[Openid-specs-ab] Request artifact

John Bradley jbradley at mac.com
Fri Apr 30 00:20:10 UTC 2010


The attacker would need to authenticate to the OP before they are presented with a confirmation screen.
That may be by a session cookie and transparent to the user.

Even if it is an attribute request the OP has to be certain it has the correct user.  The request from a RP in itself proves nothing.
That is why I prefer to think of the request artifact as something that could be public.  
Possessing the request artifact proves nothing.   If we say it is secret people will think it proves something.

John B.

On 2010-04-29, at 8:08 PM, Nat wrote:

> 
> 
> =nat @ Tokyo via iPhone
> 
> On 2010/04/30, at 0:17, John Bradley <jbradley at mac.com> wrote:
> 
>> Having the artifact for the artifact response be unguessable is important.
>> 
>> For the request, if an attacker guesses the artifact they can't learn any information.
> 
> If the request was a pure authentication, you probably are right. However, if it were an e-commerce transaction, it would not be. 
> 
> For example, it may be a purchase of a medication which may indicate certain desease. The OP may display that to the user for the consent of the payment etc. If the attacker can view that consent screen, it will be a release of sensitive information. 
> 
> 
>> 
>> The best they can do is use it in a authentication attempt. 
>> 
>> Given that anyone can make a artifact request to the OP for anyone else and get the request artifact that seems like a bunch of work for something that at best could be a denial of service.
>> 
>> If I were a OP I would probably generate the request artifacts as URL 
>> 
>> eg https://myOP.com/server1/openID?HASH=RC5_HASH
>> 
>> That way I can use the URI for a database lookup if I have one server,  or store the request in a file at the URL in rpf format if I have a cluster.
>> 
>> Others with clusters may want to compress and encrypt the request into the artifact,  I suspect normal losses compression won't be enough in some cases.
>> You could do something custom to compress it but that is still non deterministic.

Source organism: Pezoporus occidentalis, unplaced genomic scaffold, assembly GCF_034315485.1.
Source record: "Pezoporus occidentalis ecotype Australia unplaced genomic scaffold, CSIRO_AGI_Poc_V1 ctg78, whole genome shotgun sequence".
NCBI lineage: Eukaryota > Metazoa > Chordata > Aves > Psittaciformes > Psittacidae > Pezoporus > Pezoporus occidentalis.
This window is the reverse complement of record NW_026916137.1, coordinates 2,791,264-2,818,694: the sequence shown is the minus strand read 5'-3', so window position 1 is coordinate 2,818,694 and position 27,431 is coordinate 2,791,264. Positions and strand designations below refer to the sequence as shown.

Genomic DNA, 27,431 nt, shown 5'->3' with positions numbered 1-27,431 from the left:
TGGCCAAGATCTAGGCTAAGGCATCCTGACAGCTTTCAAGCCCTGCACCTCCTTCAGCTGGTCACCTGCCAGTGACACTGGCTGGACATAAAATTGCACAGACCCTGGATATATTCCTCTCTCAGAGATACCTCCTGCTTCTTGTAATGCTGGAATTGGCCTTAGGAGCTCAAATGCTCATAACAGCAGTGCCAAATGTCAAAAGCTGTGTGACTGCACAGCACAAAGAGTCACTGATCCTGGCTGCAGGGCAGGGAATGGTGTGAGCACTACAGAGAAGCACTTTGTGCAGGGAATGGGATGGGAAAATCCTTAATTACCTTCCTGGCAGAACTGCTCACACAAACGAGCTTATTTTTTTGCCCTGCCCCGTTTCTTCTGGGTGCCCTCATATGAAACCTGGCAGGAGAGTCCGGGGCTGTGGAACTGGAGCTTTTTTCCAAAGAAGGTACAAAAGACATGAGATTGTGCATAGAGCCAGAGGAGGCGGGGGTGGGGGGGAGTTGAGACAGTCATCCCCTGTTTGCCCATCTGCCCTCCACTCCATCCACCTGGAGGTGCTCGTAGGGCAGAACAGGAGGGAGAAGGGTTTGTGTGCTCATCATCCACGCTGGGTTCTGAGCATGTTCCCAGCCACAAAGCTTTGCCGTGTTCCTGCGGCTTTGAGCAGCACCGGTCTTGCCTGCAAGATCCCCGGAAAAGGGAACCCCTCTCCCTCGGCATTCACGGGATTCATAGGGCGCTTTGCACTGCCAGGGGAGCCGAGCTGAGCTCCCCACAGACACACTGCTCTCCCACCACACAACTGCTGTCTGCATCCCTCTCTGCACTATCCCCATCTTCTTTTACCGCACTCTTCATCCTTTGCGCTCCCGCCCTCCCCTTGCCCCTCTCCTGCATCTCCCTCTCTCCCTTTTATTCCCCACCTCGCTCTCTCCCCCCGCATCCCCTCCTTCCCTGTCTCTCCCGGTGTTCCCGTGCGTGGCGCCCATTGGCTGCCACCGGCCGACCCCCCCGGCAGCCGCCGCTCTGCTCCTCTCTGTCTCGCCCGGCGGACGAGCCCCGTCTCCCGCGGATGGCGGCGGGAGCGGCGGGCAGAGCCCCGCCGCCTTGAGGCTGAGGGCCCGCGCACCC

>> Thats is why I would store the request by a hash.
>> 
>> With most OP's using directed identity, I am guessing you are probably only going to store one entry per RP in a lot of cases.
>> 
>> I think those choices are up to the OP to make.
>> 
>> I don't think that there is a real requirement in 7.5 for the artifact to be unique or random.
>> 
>> The most you can say is that it is an opaque reference to the original request less than 400 characters.
>> 
>> We need precise language in 7.6 saying one of openid.artifact | openid.rpfurl is required.
>> 
>> The terminology that we have used in the openID specs where we have multiple optional elements is not super clear if one from a set is required.
>> 
>> John B.
>> 
>> 
>> On 2010-04-29, at 2:23 AM, Nat wrote:
>> 
>>> 
>>> 
>>> On 2010/04/29, at 0:48, John Bradley <jbradley at mac.com> wrote:
>>> 
>>>> Is the randomness requirement different for the request?   I think that we can safely assume that the request can be public.
>>> 
>>> I am not so sure about it. For a static request, it is safe to assume that it is a public request. However, for a dynamic request, there are chances that's request contains personalized data, which may be revealed at the OP. 
>>> 
>>> Under such circumstances, it may be wise to use a randomized reference to the request, IMHO.  
>>> 
>>>>  
>>>> 
>>>> The only randomness requirement would be to prevent an attacker from guessing it.   I think it would be better to only assume it is a reference to the request and may be used across multiple requests.
>>>> 
>>>> Why do you think there is a randomness requirement?
>>>> 
>>>> John B.
>>>> 
>>>> 
>>>> On 2010-04-28, at 10:32 AM, Nat wrote:
>>>> 
>>>>> John, 
>>>>> 
>>>>> I am open to call request artifact as something else, but I do not think it is a good idea to combine the request artifact and rpfurl as the randomness requirement is very different. 
>>>>> 
>>>>> =nat @ Tokyo via iPhone
>>>>> 
>>>>> On 2010/04/28, at 23:25, John Bradley <jbradley at mac.com> wrote:
>>>>> 
>>>>>> Nat,
>>>>>> 
>>>>>> One simplification to consider for 7.6 may be to combine artifact and rpfurl.
>>>>>> 
>>>>>> If the OP has returned artifact that could be:
>>>>>> Some internal refrence ID.
>>>>>> A URL pointing to some internal reference.
>>>>>> Some compressed version of the request.
>>>>>> 
>>>>>> If we think of the value as a reference to the request then the rpfurl is also a reference to the request.
>>>>>> 
>>>>>> The only difference is that one is defined by the OP and the other by the RP.
>>>>>> 
>>>>>> It may be confusing for people to have two things called artifact one for the request and one for the response.
>>>>>> 
>>>>>> The request could be renamed to something like request_refrence 
>>>>>> 
>>>>>> Some people may prefer them separate to make validation easier.
>>>>>> 
>>>>>> It is not a big thing.
>>>>>> 
>>>>>> John B.
>>>> 
>> 

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